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From HIV/AIDS Research to Fiction Writing, Indian Couple Defies Convention

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Avina Sarna, wife of Indian Ambassador Navtej Sarna and a mother of two, is a fascinating dichotomy of modernity and tradition.

A medical doctor by training who has published extensively on issues related to HIV/AIDS, she is currently a senior associate with the Population Council, which she joined in 2001 to lead the group’s Access to HIV Treatment global operations. As part of her work, she has documented barriers to antiretroviral treatment, studied the link between reproductive health and HIV services and led research on HIV prevention and treatment among injecting drug users and microbicide adherence among female sex workers.

In other areas of her life, Sarna is what many Americans would consider to be old-fashioned. She is proud of her arranged marriage to her husband and unabashedly prods her own children to get married and have babies while they’re still young, while at the same time supporting their high-powered legal careers.

b2.spouses.india.couple.storyLikewise, her husband is a somewhat unconventional diplomat. A seasoned envoy who has served in high-level postings — among them, as India’s high commissioner to the U.K. and ambassador to Israel — Navtej Sarna is also a noted author who has dabbled in fiction writing, including his first novel, “We Weren’t Lovers Like That.” The 2003 novel follows the life of a 40-year-old man whose wife leaves him for another man, forcing him to contemplate reclaiming a long-lost love and missed opportunities.

Amid postings to places such as Moscow and Tehran, Navtej wrote novels and short stories such as “Savage Harvest,” “Indians at Herod’s Gate” and “Second Thoughts: On Books, Authors and the Writerly Life.” Meanwhile, his wife continued practicing medicine, working as a physician in India, Poland, Switzerland and the United States.  

“It’s been a charmed life,” Avina told us. “You have to have an open mind for all the experiences in diplomatic life. One of my favorite sayings is, ‘Those who were there, will know what I mean, and those who weren’t there won’t understand.’”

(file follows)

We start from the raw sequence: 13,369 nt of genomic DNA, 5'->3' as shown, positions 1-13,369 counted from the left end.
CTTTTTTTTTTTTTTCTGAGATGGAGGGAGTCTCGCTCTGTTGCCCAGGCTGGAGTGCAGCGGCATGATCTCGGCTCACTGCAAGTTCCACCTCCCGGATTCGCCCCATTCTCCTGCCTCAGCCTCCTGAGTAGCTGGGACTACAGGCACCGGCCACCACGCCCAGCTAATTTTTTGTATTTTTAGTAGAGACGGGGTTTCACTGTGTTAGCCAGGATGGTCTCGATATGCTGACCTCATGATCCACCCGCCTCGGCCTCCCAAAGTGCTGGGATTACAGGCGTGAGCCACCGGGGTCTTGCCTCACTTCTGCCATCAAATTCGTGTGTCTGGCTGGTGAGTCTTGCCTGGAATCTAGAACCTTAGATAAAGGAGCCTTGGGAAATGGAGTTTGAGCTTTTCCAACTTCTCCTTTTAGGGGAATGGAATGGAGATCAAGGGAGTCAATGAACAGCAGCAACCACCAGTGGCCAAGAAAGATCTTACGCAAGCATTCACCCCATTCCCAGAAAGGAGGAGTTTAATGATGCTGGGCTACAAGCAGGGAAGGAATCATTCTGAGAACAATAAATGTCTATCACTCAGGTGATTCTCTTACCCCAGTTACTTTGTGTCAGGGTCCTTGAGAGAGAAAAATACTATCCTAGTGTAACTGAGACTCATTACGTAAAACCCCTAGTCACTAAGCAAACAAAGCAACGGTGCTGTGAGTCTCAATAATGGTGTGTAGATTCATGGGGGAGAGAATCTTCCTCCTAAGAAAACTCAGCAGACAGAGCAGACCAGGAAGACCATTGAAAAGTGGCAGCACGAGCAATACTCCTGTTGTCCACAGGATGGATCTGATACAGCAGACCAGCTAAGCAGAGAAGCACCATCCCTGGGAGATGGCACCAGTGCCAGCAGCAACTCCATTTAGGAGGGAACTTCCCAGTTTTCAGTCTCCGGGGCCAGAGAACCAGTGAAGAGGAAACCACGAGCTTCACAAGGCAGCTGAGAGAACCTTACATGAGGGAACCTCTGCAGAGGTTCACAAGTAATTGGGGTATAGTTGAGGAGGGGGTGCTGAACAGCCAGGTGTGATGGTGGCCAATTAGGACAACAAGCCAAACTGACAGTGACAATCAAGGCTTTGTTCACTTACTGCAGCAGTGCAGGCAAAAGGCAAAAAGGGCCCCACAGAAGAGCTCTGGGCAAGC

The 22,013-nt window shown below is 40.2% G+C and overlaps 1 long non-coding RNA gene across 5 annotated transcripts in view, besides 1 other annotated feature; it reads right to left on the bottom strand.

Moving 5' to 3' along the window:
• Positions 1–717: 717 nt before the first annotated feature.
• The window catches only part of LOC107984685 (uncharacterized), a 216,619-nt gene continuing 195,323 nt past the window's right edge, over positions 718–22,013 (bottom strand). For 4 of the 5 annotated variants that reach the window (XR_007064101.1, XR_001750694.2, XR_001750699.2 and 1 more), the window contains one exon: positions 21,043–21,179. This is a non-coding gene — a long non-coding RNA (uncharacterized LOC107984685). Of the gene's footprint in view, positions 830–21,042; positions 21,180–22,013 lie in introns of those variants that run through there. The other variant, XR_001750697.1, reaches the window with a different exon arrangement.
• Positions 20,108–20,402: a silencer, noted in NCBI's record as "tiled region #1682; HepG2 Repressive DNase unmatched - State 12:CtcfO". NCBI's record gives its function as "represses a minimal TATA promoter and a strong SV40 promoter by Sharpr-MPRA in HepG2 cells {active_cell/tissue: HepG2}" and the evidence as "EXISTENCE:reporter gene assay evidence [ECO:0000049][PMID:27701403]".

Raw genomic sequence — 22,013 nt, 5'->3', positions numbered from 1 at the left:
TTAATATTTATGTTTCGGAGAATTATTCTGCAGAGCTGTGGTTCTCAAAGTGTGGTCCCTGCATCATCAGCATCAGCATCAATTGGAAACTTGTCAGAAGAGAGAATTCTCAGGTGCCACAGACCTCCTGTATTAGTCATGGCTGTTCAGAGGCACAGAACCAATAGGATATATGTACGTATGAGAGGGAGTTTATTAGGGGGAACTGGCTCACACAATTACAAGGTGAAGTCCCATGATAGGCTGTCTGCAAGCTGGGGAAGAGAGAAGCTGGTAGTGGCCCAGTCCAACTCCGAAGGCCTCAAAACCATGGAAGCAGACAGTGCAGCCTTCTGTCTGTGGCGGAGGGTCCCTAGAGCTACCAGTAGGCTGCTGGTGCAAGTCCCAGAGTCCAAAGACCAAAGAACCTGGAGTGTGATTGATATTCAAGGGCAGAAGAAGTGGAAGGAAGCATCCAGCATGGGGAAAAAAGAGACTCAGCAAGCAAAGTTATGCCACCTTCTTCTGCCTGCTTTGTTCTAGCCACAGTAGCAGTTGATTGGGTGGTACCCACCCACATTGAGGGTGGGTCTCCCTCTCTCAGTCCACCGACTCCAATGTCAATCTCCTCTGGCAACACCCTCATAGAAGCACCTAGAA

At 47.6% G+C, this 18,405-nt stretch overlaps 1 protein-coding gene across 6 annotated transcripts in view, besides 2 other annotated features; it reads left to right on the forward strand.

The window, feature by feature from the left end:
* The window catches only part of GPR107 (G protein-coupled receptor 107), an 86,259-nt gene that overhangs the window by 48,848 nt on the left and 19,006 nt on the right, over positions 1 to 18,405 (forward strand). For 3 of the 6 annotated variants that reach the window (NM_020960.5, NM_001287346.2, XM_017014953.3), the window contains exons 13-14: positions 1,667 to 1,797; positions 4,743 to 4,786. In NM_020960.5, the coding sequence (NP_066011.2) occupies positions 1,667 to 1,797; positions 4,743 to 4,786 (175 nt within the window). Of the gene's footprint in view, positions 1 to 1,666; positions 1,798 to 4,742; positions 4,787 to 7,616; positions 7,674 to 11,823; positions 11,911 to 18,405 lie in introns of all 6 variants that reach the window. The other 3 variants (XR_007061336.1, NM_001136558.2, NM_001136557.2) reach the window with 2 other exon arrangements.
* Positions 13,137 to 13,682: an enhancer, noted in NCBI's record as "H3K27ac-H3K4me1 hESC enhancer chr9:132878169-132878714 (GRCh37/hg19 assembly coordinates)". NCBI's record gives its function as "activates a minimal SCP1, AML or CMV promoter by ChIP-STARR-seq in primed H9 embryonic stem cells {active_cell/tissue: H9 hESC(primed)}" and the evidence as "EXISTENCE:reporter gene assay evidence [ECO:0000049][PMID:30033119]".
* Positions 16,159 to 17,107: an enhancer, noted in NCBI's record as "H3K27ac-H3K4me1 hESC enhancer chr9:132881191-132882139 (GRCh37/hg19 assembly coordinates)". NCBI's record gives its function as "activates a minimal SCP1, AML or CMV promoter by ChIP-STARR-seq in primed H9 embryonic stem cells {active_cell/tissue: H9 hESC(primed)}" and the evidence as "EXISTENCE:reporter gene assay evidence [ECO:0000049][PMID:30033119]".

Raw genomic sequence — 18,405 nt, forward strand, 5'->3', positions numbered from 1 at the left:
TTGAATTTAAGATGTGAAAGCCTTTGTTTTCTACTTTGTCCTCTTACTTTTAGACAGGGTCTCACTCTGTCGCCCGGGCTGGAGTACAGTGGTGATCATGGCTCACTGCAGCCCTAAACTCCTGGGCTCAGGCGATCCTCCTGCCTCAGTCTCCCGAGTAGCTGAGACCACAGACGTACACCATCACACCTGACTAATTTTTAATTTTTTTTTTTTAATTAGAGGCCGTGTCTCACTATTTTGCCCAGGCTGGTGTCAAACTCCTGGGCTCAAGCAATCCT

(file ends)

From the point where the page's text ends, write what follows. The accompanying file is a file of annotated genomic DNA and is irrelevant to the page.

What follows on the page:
Avina has used that open mind to adapt to each place where they were posted. “In Iran, I had to learn Farsi and wear a hijab [headscarf]. It really set me free; I traveled all over the country. It was great. In Poland, Chernobyl [the 1986 nuclear disaster] happened. There was an abundance of fruit but we couldn’t even taste it. It was contaminated. The whole summer, there was fruit rotting by the street. When we were posted in Geneva, I learned to speak French well enough to see patients in French.”

And in Thimphu, Bhutan, she ran the maternal, child health and family planning center. She has also conducted research on nutrition in Iran and on high-dose folic acid therapy for hemodialysis patients in the United States.

“My [medical] work is exciting and difficult to give up. We’re working on the first national study of 133,000 adolescents and young women and their nutrition,” she said.

When the Sarnas were posted to D.C. from 1998 to 2002, she received her master’s degree from the George Washington, where she studied reproductive health, gender issues, family planning and HIV. “It was a Rockefeller program. I worked part-time, two days a week and headed the office,” said Avina, who also earned a Ph.D. from Ghent University in Belgium.

While Avina’s career has tackled progressive issues such as HIV prevention among female sex workers, her personal life has been underpinned by traditional beliefs.

“We had an arranged marriage. We agreed and our parents thought it was good. We were engaged within the week,” said Avina. She recalled her future husband, who was in the Foreign Service at the time, telling her: “Only say yes if you agree to two things: You will never go to work and you will never be rich.”

Fortunately, Avina said the diplomatic rules changed over time “for noble professions” such as medicine and teaching and she was allowed to continue working throughout her husband’s postings.